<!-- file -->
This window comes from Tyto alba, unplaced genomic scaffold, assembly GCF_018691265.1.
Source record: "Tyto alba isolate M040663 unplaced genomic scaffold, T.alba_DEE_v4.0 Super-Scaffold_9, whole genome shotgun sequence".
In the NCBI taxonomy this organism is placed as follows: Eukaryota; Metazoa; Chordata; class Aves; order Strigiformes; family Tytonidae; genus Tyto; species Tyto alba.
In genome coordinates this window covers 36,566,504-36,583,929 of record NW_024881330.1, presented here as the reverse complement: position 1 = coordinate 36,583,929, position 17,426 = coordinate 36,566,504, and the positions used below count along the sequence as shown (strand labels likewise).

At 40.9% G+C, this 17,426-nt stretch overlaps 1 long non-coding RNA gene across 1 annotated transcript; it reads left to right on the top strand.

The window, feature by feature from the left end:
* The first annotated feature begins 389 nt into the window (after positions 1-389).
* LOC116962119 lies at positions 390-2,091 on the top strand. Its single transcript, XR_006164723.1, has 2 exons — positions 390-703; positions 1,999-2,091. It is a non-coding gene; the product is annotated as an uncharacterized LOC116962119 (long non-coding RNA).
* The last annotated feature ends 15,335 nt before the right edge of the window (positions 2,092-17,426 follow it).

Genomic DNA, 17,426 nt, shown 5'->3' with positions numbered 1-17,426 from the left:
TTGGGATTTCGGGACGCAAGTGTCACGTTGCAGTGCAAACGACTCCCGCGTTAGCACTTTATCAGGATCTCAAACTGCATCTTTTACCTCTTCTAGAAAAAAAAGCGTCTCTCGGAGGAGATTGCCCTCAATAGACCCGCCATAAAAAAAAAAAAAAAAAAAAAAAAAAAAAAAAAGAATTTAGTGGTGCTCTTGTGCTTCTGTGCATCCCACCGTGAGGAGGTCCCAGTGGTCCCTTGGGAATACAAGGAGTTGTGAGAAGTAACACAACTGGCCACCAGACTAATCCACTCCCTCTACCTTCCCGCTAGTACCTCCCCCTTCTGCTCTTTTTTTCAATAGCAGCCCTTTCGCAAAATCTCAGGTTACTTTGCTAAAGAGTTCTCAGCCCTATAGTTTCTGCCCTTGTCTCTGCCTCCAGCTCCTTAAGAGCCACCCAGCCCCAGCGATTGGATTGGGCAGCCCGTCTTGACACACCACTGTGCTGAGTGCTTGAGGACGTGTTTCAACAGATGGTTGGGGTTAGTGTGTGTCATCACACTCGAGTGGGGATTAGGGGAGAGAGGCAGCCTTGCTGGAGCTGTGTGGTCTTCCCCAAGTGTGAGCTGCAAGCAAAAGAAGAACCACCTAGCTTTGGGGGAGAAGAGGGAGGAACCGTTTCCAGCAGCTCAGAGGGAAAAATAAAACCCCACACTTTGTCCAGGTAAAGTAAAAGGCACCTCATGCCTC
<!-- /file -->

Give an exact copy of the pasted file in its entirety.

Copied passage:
This window comes from Tyto alba, unplaced genomic scaffold, assembly GCF_018691265.1.
Source record: "Tyto alba isolate M040663 unplaced genomic scaffold, T.alba_DEE_v4.0 Super-Scaffold_9, whole genome shotgun sequence".
In the NCBI taxonomy this organism is placed as follows: Eukaryota; Metazoa; Chordata; class Aves; order Strigiformes; family Tytonidae; genus Tyto; species Tyto alba.
In genome coordinates this window covers 36,566,504-36,583,929 of record NW_024881330.1, presented here as the reverse complement: position 1 = coordinate 36,583,929, position 17,426 = coordinate 36,566,504, and the positions used below count along the sequence as shown (strand labels likewise).

At 40.9% G+C, this 17,426-nt stretch overlaps 1 long non-coding RNA gene across 1 annotated transcript; it reads left to right on the top strand.

The window, feature by feature from the left end:
* The first annotated feature begins 389 nt into the window (after positions 1-389).
* LOC116962119 lies at positions 390-2,091 on the top strand. Its single transcript, XR_006164723.1, has 2 exons — positions 390-703; positions 1,999-2,091. It is a non-coding gene; the product is annotated as an uncharacterized LOC116962119 (long non-coding RNA).
* The last annotated feature ends 15,335 nt before the right edge of the window (positions 2,092-17,426 follow it).

Genomic DNA, 17,426 nt, shown 5'->3' with positions numbered 1-17,426 from the left:
TTGGGATTTCGGGACGCAAGTGTCACGTTGCAGTGCAAACGACTCCCGCGTTAGCACTTTATCAGGATCTCAAACTGCATCTTTTACCTCTTCTAGAAAAAAAAGCGTCTCTCGGAGGAGATTGCCCTCAATAGACCCGCCATAAAAAAAAAAAAAAAAAAAAAAAAAAAAAAAAAGAATTTAGTGGTGCTCTTGTGCTTCTGTGCATCCCACCGTGAGGAGGTCCCAGTGGTCCCTTGGGAATACAAGGAGTTGTGAGAAGTAACACAACTGGCCACCAGACTAATCCACTCCCTCTACCTTCCCGCTAGTACCTCCCCCTTCTGCTCTTTTTTTCAATAGCAGCCCTTTCGCAAAATCTCAGGTTACTTTGCTAAAGAGTTCTCAGCCCTATAGTTTCTGCCCTTGTCTCTGCCTCCAGCTCCTTAAGAGCCACCCAGCCCCAGCGATTGGATTGGGCAGCCCGTCTTGACACACCACTGTGCTGAGTGCTTGAGGACGTGTTTCAACAGATGGTTGGGGTTAGTGTGTGTCATCACACTCGAGTGGGGATTAGGGGAGAGAGGCAGCCTTGCTGGAGCTGTGTGGTCTTCCCCAAGTGTGAGCTGCAAGCAAAAGAAGAACCACCTAGCTTTGGGGGAGAAGAGGGAGGAACCGTTTCCAGCAGCTCAGAGGGAAAAATAAAACCCCACACTTTGTCCAGGTAAAGTAAAAGGCACCTCATGCCTC